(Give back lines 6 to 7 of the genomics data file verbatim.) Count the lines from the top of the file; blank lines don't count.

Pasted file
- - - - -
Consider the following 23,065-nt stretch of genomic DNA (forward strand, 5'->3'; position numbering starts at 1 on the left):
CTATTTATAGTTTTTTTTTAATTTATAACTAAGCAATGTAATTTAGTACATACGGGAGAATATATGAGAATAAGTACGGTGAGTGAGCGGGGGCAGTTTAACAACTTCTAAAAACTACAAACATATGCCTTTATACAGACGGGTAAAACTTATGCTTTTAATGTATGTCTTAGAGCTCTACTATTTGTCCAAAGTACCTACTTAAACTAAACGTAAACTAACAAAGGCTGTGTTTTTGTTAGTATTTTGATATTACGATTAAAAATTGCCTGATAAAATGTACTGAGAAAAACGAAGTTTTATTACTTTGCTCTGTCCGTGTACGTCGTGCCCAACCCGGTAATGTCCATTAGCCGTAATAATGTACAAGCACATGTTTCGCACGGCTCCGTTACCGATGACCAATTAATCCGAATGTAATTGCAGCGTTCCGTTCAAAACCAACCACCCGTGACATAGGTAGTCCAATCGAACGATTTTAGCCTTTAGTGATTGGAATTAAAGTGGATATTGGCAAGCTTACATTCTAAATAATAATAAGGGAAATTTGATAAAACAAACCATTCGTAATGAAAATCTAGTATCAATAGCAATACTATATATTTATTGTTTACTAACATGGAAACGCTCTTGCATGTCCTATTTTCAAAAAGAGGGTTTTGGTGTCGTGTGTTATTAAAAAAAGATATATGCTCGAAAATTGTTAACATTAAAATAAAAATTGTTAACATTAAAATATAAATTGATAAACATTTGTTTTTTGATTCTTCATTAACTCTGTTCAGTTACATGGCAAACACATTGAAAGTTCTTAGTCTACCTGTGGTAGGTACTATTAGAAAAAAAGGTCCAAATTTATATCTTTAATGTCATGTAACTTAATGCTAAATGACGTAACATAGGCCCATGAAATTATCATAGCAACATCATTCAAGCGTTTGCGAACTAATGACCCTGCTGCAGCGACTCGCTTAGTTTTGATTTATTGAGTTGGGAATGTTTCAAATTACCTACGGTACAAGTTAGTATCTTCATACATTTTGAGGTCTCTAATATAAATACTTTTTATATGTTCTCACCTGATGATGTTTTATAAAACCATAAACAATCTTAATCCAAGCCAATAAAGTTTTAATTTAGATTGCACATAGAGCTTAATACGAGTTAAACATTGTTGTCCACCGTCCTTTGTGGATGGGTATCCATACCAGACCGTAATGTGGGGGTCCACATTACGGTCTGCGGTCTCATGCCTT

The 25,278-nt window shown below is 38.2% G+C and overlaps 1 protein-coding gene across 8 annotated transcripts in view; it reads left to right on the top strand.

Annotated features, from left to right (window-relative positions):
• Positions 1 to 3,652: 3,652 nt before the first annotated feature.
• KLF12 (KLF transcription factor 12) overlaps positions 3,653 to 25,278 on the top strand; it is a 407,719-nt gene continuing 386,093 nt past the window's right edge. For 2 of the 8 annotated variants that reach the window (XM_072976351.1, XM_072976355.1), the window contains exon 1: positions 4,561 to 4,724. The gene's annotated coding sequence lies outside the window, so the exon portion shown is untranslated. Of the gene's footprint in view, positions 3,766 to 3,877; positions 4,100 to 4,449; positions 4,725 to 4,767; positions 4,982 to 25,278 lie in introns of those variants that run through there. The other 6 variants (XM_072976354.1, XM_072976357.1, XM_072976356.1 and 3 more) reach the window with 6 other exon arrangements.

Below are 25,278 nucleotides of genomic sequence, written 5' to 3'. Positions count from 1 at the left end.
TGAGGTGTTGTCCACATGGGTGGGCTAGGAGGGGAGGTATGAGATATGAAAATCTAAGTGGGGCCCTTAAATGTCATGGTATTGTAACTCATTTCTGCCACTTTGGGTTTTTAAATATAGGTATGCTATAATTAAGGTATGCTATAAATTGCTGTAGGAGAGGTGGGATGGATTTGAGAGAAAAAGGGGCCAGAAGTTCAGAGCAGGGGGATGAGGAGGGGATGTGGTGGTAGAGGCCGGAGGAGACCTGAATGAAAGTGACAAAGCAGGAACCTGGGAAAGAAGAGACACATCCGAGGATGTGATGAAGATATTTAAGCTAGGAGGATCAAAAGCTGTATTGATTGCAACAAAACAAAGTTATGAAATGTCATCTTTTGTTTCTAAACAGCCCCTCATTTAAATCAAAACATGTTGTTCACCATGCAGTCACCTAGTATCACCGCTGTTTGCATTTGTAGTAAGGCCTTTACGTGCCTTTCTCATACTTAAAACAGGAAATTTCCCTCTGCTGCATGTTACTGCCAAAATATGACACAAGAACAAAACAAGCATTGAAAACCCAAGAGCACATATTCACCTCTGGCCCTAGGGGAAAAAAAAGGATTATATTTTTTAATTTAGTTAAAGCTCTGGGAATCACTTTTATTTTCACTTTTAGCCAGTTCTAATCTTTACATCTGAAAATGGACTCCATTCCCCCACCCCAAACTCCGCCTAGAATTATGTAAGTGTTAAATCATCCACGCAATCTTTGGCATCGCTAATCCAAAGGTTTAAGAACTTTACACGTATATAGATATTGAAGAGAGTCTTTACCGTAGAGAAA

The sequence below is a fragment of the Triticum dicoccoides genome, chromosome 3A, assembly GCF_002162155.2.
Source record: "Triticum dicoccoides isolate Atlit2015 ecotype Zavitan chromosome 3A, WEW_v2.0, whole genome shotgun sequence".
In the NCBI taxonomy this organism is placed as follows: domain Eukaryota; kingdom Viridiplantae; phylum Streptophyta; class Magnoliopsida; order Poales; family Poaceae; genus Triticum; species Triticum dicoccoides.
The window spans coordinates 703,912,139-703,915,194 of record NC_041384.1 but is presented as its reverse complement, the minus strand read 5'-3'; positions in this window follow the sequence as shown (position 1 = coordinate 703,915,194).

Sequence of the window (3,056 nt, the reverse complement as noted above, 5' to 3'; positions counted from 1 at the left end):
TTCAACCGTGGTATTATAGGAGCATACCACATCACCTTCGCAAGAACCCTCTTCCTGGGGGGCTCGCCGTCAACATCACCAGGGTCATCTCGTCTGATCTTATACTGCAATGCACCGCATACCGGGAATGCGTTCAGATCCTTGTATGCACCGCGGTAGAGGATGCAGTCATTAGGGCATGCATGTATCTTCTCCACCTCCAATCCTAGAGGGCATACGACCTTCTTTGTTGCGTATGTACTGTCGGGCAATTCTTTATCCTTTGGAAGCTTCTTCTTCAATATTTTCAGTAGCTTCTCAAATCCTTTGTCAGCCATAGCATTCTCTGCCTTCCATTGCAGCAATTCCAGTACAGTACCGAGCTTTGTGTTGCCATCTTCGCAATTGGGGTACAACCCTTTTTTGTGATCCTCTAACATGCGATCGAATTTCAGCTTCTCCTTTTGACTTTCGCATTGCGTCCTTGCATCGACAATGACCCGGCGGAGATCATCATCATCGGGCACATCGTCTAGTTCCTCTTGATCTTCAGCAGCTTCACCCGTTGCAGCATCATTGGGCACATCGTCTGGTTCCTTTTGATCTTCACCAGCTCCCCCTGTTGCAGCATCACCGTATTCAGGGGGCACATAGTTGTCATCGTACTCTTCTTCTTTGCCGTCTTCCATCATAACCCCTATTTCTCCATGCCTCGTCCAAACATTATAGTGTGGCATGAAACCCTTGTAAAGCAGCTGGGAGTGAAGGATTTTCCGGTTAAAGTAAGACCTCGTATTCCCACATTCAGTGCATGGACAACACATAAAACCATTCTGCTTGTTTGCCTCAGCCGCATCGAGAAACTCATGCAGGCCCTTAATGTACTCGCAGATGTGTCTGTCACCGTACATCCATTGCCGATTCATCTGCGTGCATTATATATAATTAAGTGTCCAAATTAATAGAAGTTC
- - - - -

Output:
• KLF12 (KLF transcription factor 12) overlaps positions 3,653 to 25,278 on the top strand; it is a 407,719-nt gene continuing 386,093 nt past the window's right edge. For 2 of the 8 annotated variants that reach the window (XM_072976351.1, XM_072976355.1), the window contains exon 1: positions 4,561 to 4,724. The gene's annotated coding sequence lies outside the window, so the exon portion shown is untranslated. Of the gene's footprint in view, positions 3,766 to 3,877; positions 4,100 to 4,449; positions 4,725 to 4,767; positions 4,982 to 25,278 lie in introns of those variants that run through there. The other 6 variants (XM_072976354.1, XM_072976357.1, XM_072976356.1 and 3 more) reach the window with 6 other exon arrangements.

Below are 25,278 nucleotides of genomic sequence, written 5' to 3'. Positions count from 1 at the left end.